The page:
16 Conclusions: Manchester City 0-2 Manchester United

Matt Stead

Manchester United were excellent but have been here before and must make this count for something. Pep Guardiola has a few thoughts to ponder.


1) “Our challenge is to finish second but I want to congratulate City for the title – because they are going to win and deservedly. They gave no chance to the others because they had this season of not stopping winning. My objective here was to get points and not spoil any celebrations. The point is can we improve enough to catch them next season?”

The irrefutable answer was no: within eight months, Manchester United were sixth in the Premier League table, 19 points behind leaders Liverpool after 17 games and Jose Mourinho was gone. That sensational 3-2 victory over the champions-elect at the Etihad was nothing more than a title-delaying red herring.

Ole Gunnar Solskjaer has to make this count for something. That win in April 2018 cut the gap between Manchester City and Manchester United in first and second to 13 points. Almost three years later they occupy the same positions and the difference is 11 points. Can they improve enough to catch them next season? There are no reasonable excuses for that not to be a realistic objective.


2) It would be a fine start to adopt this sort of approach to and mentality in such matches against the sides around them. One of the more frequent criticisms Manchester United have faced this season was their meek, safe attitude against Arsenal, Chelsea, Liverpool, Manchester City and Tottenham. They were bottom of a Big Six mini-league and without a convincing, coherent performance, no less a win. This at least puts them above Arsenal in that respect but City have double their points in those games.

Solskjaer has at least laid the foundations for progress on that front. Manchester United have conceded the fewest goals (7) in matches involving those teams, with five consecutive 0-0 draws looking far better now they have finally been punctuated by a win. They defended diligently here but it was accompanied by a counter-attacking edge. One day short of their previous Big Six league victory – by the same scoreline and over the same opponent – Manchester United showed what they are capable of at their best.


3) But then this is the infuriating cycle that has come to be expected and accepted. It felt like the tide had turned against Solskjaer for the first time in a while after that dire Crystal Palace stalemate. A tired and unimaginative team faced some semblance of resistance and their manager was incapable of conjuring a way through or around it. There was an understanding that he had done a better job than given credit for, yet had perhaps taken them as far as he could. A more seasoned coach would have to complete the journey.

Once again, he has bought himself considerably more time and patience by engineering an excellent win that was equal parts entirely predictable and completely unexpected. Midway through the first half, Gary Neville said that Solskjaer would always be judged on the league. That probably is the case with regards to Champions League qualification but it does feel as though this has to be the season he and Manchester United win that first trophy. If they can make Manchester City look so ordinary and uninventive in a one-off game then the FA Cup or Europa League is within reach. This is a manager and team built for tournament football; more semi-final disappointment will not be enough.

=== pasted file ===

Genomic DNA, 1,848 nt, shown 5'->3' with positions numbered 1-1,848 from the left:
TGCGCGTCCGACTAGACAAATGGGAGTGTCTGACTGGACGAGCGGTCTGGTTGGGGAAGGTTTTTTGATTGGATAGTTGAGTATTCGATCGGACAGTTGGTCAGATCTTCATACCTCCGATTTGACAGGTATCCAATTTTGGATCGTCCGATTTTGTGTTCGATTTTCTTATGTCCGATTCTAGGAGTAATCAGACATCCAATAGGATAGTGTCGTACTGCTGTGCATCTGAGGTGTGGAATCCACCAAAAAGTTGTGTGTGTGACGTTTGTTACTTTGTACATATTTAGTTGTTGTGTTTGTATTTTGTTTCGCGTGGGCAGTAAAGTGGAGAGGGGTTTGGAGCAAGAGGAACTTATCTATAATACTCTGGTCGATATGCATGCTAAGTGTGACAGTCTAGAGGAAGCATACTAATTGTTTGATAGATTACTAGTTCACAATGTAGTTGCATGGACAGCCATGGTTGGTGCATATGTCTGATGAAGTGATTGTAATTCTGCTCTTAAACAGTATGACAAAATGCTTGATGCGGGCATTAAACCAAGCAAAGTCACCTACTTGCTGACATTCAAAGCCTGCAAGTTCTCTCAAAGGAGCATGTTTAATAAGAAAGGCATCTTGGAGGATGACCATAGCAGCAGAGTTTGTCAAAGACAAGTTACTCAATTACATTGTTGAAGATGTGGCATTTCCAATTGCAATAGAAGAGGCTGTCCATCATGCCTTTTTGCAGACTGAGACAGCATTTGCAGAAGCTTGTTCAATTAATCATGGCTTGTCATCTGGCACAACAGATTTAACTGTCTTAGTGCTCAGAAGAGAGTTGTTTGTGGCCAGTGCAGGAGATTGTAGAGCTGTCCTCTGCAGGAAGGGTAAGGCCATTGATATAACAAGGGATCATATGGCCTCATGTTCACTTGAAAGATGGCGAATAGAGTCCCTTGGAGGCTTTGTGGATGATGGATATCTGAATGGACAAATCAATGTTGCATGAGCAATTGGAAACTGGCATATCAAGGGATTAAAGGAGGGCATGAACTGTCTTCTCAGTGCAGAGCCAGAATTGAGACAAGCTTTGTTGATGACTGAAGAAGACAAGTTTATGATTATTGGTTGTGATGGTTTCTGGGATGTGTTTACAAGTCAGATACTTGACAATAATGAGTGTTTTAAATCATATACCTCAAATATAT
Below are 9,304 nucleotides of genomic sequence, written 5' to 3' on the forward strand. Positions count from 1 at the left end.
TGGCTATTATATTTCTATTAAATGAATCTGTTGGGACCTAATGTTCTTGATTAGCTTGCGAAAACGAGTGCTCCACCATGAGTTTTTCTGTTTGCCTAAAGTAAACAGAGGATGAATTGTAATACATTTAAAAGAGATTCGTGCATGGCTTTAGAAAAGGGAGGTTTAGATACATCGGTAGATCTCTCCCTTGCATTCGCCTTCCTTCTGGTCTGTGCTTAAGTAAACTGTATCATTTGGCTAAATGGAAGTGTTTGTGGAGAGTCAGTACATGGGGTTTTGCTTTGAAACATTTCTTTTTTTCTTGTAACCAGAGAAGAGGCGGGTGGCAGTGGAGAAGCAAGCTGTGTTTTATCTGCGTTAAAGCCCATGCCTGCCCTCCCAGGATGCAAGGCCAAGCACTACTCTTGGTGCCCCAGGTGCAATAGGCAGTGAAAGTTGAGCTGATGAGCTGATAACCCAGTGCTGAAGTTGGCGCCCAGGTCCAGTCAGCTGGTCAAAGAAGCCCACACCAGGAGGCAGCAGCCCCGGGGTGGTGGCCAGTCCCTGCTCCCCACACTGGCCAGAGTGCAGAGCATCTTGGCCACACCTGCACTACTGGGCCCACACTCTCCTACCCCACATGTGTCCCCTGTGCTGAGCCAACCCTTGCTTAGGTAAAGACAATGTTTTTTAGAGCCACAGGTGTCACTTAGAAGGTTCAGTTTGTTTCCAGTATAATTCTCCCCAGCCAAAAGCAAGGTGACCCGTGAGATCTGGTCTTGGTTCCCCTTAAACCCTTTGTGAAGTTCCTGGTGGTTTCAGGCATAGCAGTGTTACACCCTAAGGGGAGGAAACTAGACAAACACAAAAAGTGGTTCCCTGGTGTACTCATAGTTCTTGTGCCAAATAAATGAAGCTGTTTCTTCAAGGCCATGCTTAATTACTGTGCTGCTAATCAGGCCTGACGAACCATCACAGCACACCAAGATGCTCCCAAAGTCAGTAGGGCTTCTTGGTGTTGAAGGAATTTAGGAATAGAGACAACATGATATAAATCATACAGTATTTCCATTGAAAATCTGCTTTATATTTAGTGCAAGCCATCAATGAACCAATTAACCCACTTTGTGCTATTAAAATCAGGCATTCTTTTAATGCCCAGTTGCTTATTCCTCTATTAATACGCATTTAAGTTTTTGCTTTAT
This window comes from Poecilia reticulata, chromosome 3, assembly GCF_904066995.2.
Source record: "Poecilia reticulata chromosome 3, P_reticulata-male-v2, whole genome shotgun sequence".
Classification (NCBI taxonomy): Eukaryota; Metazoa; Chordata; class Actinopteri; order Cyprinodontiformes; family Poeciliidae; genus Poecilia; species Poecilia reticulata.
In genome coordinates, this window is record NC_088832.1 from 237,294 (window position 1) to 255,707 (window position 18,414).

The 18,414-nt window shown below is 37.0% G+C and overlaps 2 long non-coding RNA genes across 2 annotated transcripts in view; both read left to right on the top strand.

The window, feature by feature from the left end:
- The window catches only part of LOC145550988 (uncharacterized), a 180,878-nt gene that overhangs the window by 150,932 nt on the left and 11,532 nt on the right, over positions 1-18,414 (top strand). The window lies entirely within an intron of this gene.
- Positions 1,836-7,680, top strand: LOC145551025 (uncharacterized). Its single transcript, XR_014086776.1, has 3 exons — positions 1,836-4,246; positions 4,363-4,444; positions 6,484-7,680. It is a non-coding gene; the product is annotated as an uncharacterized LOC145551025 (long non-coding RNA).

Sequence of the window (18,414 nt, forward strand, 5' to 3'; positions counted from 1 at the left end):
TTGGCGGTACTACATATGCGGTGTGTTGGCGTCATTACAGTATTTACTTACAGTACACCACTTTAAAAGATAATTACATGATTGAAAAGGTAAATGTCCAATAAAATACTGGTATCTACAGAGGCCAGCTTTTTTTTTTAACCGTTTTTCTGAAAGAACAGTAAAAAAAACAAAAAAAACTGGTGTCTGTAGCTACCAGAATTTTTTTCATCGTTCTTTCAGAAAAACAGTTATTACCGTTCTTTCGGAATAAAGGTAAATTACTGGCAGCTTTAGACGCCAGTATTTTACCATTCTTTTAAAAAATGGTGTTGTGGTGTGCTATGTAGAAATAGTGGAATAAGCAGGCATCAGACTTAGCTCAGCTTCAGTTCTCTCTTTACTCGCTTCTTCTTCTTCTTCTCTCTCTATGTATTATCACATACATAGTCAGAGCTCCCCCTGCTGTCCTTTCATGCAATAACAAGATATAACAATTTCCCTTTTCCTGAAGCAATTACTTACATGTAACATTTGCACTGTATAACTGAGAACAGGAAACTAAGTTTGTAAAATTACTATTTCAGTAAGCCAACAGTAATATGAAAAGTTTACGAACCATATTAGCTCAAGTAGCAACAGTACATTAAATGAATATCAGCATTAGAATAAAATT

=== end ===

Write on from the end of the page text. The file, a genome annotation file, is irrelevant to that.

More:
4) There need be no grand inquest from Pep Guardiola. His team selection was not the best, the concession of a penalty inside the opening minute scuppered any plans he might have had and Manchester City are so unacquainted with the nuances in chasing games and deficits as opposed to leading and dominating them that the complexion changed massively so soon after the kick-off and their response was simply inadequate.

They last came from behind to win a Premier League game in December 2019, trailing in ten matches since but never managing to salvage more than a draw. Guardiola is one of the most meticulous minds in the sport but one cannot properly coach how to deal with trailing: that comes with in-game experience and he and Manchester City have so little of that. Being far worse on the day does not change the fact they are the best team in the league by a decent margin. It does fuel that self-doubt that will creep in whenever they go behind. For that, there is no quick fix.


5) As ever when it comes to long runs of sensational form ending in ignominious fashion, it will be interesting to see how Manchester City react. That veneer of invincibility has been pierced by their closest rivals, a team and manager that has held something of a hex over them in recent times. This defeat will undoubtedly hurt.